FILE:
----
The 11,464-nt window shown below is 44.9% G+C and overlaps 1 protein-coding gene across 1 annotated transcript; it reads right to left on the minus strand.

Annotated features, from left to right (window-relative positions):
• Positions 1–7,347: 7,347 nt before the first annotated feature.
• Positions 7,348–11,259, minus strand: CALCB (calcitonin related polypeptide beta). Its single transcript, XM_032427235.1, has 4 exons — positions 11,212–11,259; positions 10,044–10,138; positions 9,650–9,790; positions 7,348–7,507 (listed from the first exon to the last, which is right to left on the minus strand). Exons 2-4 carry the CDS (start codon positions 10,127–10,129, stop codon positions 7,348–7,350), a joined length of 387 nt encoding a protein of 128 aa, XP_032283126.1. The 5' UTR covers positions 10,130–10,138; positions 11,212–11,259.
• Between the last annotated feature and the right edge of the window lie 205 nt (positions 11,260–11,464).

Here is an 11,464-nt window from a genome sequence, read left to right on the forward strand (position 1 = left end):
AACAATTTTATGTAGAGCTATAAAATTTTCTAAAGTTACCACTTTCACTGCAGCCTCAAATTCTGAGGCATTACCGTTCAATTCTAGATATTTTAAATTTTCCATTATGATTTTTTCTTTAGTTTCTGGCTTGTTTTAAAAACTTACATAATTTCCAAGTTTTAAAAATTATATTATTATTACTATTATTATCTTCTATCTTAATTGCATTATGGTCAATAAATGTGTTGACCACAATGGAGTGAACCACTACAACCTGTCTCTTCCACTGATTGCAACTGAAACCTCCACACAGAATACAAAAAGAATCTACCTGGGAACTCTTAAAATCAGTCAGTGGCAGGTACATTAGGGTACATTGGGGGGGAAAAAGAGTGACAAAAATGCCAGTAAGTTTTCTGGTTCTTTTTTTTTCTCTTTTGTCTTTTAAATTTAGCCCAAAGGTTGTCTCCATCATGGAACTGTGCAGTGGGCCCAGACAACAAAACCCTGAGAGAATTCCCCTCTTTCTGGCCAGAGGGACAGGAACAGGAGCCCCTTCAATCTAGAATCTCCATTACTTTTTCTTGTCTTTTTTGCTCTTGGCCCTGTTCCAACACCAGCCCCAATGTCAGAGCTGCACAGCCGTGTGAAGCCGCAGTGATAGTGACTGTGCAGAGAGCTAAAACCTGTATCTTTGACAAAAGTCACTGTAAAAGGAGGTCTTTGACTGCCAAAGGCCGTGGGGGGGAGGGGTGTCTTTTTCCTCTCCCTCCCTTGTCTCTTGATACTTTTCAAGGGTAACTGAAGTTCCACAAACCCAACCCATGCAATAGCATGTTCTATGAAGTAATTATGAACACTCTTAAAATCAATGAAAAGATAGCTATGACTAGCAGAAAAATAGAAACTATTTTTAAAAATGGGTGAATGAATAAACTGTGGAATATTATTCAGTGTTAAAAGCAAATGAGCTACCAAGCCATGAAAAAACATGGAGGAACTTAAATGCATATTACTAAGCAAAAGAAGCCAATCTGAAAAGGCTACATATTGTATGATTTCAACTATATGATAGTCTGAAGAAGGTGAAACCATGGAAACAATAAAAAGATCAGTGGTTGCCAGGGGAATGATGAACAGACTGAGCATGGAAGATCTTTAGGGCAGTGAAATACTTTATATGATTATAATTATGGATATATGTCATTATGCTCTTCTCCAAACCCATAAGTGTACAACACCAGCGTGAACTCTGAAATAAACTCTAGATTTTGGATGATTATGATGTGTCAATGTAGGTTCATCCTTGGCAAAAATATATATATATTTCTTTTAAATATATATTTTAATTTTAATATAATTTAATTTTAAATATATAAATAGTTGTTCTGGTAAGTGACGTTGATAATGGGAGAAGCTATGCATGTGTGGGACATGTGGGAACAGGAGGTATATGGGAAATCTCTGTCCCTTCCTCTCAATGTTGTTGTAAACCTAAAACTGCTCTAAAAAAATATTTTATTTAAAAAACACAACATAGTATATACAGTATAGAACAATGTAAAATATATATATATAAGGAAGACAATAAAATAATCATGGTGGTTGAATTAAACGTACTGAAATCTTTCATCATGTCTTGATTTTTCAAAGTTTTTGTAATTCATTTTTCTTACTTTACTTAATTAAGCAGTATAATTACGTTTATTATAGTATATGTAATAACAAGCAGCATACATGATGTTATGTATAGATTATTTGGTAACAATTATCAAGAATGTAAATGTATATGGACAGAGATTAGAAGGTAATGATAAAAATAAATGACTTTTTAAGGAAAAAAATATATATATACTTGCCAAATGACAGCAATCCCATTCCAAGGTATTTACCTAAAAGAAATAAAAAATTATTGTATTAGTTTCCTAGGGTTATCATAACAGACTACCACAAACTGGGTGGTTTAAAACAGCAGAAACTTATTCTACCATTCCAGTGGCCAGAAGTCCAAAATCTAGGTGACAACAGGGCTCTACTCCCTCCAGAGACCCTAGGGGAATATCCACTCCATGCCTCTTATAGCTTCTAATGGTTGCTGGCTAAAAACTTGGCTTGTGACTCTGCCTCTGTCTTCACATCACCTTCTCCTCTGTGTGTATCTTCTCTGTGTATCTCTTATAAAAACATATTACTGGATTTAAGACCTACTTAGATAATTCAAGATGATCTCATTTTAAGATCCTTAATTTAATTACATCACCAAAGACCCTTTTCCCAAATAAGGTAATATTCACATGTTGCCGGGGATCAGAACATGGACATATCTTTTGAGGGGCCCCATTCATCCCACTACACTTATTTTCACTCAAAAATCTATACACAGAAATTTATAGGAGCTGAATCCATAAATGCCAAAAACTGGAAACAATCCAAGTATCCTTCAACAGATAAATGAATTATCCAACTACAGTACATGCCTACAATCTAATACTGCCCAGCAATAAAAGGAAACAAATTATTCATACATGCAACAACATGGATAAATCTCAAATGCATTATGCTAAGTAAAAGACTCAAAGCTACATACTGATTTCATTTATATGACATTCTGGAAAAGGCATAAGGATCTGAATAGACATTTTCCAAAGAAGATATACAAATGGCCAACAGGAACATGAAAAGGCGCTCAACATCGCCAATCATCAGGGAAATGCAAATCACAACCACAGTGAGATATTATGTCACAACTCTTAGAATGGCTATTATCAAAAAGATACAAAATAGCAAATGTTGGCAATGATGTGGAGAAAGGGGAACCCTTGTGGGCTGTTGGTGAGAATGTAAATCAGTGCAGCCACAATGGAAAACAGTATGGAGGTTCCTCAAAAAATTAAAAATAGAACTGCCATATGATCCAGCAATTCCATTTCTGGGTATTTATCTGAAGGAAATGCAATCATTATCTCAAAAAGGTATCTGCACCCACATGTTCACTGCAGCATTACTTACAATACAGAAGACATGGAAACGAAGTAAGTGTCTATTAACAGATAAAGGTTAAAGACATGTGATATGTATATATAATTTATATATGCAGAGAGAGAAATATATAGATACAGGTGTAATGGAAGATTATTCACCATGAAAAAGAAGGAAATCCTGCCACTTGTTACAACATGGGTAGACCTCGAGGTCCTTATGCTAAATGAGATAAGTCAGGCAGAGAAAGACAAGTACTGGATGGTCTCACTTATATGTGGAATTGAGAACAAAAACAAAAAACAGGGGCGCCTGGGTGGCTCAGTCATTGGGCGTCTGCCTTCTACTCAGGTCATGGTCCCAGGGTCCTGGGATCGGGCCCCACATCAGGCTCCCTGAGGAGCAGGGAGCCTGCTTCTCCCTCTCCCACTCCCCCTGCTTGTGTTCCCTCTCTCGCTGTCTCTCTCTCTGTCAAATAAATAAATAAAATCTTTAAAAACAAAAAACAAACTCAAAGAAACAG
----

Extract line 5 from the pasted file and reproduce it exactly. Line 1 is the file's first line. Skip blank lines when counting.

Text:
• Between the last annotated feature and the right edge of the window lie 205 nt (positions 11,260–11,464).